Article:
- Will my Ballast run on 208v or 277V?
This depends on the ballast itself. Different voltage operation may void ETL and warranty.
- What is the difference between all the listings I see on ballast.. CE, ETL and UL for example?
These are all safety organizations endorsed by the NRTL Nationally Recognized Testing Laboratories.
- How many 1000w ballast can I run on a 20A circuit in my house?
Depends on voltage used. Never operate a circuit under max amperage load.
- Why does my MH lamp still work when my ballast switch is in the HPS setting position?
Certain Pulse Start MH lamps require an HPS ignition in order to fire the lamp. However, please confirm lamp & ballast compliance before operating on any setting.
- What is the difference between 4KV and 5KV sockets? Or china and leviton brand sockets?
KV = Kilovolt rating. We recommend using 5KV minimum (6KV for 1500w). Leviton is a major brand socket manufacturer.
- What is the difference of a pulse start metal halide vs probe start metal halide
Pulse Start requires a higher ignition pulse in order to strike the initial lamp arc. Probe Start lamps do not require this type of ignition pulse.
- My reflector has a oval duct coming off of it, does this require special ducting?
No, most all commercial ducting easily form fits to oval air plenums. The CFM of the airflow is not affected by the 6” oval shape vs 6” round shape.
- Explain the benefits of the double ended lamp
1000w HPS DE lamps are more efficient, the can offer an improved light spectrum and have quicker warm up / restrike times as well as improved lumen maintenance over the lifetime of the lamp.
- What is HID Lighting?
HID lighting stands for High Intensity Discharge, which is a special type of lighting that is much more intense (brighter) than other types of lighting available. An HID lighting system consists of a ballast, reflector, socket and lamp (light bulb). The ballast acts like the engine, converting and driving energy to illuminate the lamp. HID lighting options include High Pressure Sodium (HPS), Metal Halide (MH), Mercury Vapor and Low Pressure Sodium. The two typically used for plant growth are HPS and MH systems.
- What is Color Rendering Index (CRI), Color Temperature (K) and Lumen?
Color Rendering Index is a subjective measurement of how well a lamp source renders colors. A measurement of the degree of color- shift an object undergoes when illuminated by a light source when compared to a reference source of comparable color temperature. Incandescent light is assumed to have a CRI of around 100 so it will render all colors correctly. MH only has a CRI of about 70, so only 70% of colors will be rendered correctly. HPS has a CRI of 22.
Color Temperature is not how hot the lamp is. Color temperature is the relative whiteness of a piece of tungsten steel heated to that temperature in degrees Kelvin. HPS has a warm (red) color temperature of around 2700K as compared to MH at 4200K, which has a cool (blue) color temperature.
What is important to remember about these two terms is that CRI readings, of two sources, can only be compared if their color temperature is equal. You cannot compare the CRI of HPS (CRI=22) vs. Metal Halide (CRI=70) because the color temperatures are different (2200K vs. 4500K).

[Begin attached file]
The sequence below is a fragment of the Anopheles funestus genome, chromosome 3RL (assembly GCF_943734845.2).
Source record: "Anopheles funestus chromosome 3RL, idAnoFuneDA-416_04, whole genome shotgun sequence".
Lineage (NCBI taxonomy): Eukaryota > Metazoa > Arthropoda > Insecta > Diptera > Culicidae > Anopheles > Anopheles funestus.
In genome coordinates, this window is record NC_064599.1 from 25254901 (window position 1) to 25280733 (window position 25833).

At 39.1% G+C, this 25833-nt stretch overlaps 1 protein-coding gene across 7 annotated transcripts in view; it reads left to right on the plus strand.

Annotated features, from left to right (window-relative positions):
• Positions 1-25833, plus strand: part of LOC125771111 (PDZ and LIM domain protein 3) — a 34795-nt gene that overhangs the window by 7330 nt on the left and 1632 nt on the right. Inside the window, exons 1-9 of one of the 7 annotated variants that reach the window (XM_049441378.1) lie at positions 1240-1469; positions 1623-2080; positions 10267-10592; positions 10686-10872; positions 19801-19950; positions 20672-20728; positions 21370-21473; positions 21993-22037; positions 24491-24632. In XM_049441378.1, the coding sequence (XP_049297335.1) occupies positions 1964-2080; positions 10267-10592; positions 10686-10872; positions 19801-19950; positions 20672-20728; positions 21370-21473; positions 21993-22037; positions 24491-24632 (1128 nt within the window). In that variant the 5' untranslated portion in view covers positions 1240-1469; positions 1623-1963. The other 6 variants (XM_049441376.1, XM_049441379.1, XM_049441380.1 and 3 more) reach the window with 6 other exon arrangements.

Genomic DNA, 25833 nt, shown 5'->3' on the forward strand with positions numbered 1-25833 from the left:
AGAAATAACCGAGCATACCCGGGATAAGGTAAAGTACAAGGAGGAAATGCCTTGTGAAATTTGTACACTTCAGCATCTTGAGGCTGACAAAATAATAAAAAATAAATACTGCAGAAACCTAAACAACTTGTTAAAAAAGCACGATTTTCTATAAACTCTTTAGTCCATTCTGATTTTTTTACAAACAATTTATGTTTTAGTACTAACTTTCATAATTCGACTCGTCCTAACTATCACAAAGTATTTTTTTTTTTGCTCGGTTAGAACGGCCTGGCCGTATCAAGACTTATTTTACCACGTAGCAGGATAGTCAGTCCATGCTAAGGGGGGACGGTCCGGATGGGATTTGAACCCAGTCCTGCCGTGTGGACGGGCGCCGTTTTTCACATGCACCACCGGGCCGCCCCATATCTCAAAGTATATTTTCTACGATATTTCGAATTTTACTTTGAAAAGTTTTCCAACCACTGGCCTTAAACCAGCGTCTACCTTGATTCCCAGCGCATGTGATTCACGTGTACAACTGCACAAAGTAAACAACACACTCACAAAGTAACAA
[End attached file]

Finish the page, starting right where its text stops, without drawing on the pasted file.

Lumen is a measurement of light output. It refers to the amount of light emitted by one candle that falls on one square foot of surface located at a distance of one foot from the candle. Traditionally, lumens have been the benchmark of a lamps ability to grow plants; meaning the brighter the lamp the better the plant. However, studies have shown that a broader color spectrum lamp will perform much better than a lamp with high lumen output, especially when it comes to plant growth.
- What is the difference between MH and HPS with regards to plant growth?
MH lamps provide more of the blue/green spectrum, which is ideal for leafy crops, and/or plants that are in a vegetative (actively growing) stage. MH lamps provide a more natural appearance in color and are typically the choice for plants that have little to no natural light available. HPS lamps provide more yellow/orange/red spectrum, which is ideal for most plants that are actively fruiting and flowering. In addition, HPS lighting is the choice for growers looking to supplement natural sunlight. Ideally, the horticulturalist will use MH to grow their plants and HPS to fruit and flower their plants.
- What is the difference between HID and Fluorescent lighting with regards to plant growth?
Traditionally, fluorescent lighting was used for seedlings, cuttings and plants with low light-level requirements and HID was used for established plants and plants with higher light-level requirements. Advances in fluorescent lighting technology, however, have provided more options for horticulturists. T5 fluorescent lighting is the latest in plant growth lighting. T5’s high-light output combined with its low heat and energy consumption makes it an ideal light source to grow a broader array of plants.
- What are the benefits of using T5 fluorescent lighting for plant growth?
T5 lamps provide the ideal spectrum for plant growth. Photosynthesis rates peak at 435 nm and 680 nm. A 6500K T5 lamp has a spectral distribution with relative intensity peaks at 435 nm and 615 nm. This equates to very little wasted light energy in terms of plant growth. T5 lamps promote incredible health and vigor of seedlings and cuttings. Root development is superior relative to other lighting sources. While T5 lighting is excellent for starting seeds and cuttings, it’s also able to produce enough light for full term growth. Because of their minimal heat output, T5 lamps can be placed 6” - 8” above the plant canopy which maximizes photosynthetic response. Unlike conventional fluorescent lamps, plants grown under T5 lamps do not have to be rotated to the center of the lamp. T5’s slim diameter enables better photo-optic control of the emitted light, increasing efficiency in the form of even light distribution.Environmental Impacts of T5 (at a glance):
- T5 lamps have a diameter of 5/8” – smaller is better when it comes to manufacturing, transportation, and disposal.